Feedback wins right to challenge gov food strategy as it throws doubt on Tesco’s net zero plans

Feedback has won the right to challenge the government’s National Food Strategy at the same time as it  attended Tesco’s AGM to throw doubt on the retailer’s net zero plans.

Campaigners from the environmental NGO successfully challenged the government at the Court of Appeal last Friday (16 June) for its failure to include recommendations on reducing meat and dairy consumption in its National Food Strategy.

The recommendations, which were made by Leon founder Henry Dimbleby, included targets such as reducing meat consumption by 30% and an expansion of free school meals.

When the strategy was published last year, under the leadership of then prime minister Boris Johnson, the government did not take up the suggestions.

The environmental campaign group demanded a judicial review of the strategy, arguing that the government’s failure to act on the recommendations amounted to a disregard for duties to cut carbon emissions, including those set out in the Climate Change Act 2008.

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DEFRA (Department for Environment, Food and Rural Affairs), the department which drafted the strategy, said that it was not bound by the act but the court granted permission for the review, saying the issues raised were important.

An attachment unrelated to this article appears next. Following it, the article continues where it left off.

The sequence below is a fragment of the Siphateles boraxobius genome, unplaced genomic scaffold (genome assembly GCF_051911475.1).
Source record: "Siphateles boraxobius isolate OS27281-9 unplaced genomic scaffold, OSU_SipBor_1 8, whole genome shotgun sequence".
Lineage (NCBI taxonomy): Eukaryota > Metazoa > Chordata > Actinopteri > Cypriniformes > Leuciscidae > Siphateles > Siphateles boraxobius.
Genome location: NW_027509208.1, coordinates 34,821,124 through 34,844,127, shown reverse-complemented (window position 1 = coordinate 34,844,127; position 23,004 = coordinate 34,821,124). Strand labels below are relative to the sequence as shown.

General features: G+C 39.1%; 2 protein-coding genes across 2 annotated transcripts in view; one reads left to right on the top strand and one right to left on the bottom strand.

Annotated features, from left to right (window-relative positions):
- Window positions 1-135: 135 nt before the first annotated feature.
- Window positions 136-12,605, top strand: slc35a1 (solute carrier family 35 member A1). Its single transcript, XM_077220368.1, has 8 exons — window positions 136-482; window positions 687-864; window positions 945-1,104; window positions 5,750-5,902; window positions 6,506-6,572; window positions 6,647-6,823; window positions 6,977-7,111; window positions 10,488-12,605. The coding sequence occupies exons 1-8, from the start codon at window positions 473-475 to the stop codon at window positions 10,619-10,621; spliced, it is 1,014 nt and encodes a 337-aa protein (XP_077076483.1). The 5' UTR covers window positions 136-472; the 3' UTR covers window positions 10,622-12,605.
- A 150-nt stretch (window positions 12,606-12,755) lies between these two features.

In a LinkedIn post Feedback executive director Carina Millstone said she was “beyond proud” of the Feedback team following the decision.

“We will now have a full Judicial Review of the government’s rubbish Food Strategy which will hopefully compel the government to start listening to the advice of its own expert climate advisors – starting with putting in place measures to reduce harmful meat and dairy and promote healthy and sustainable diets,” she continued.

Campaigners from Feedback also attended the Tesco AGM on Friday, demanding more information about its net zero strategy, asking it to publish emissions data and set meat and dairy reduction targets.

The retailer is aiming to hit net zero by 2050 globally, across all three scopes, although an earlier date of 2035 has been set for UK-based business operations, but it is unclear exactly how the UK’s largest supermarket intends to achieve those reductions.

Feedback is asking Tesco to disclose Scope 3 emissions by product type, amid fears that it is relying too heavily on energy-related initiatives and electric transport, with little focus on supply chain emissions for products.

Climate crisisNature and the environmentNewsPolicy

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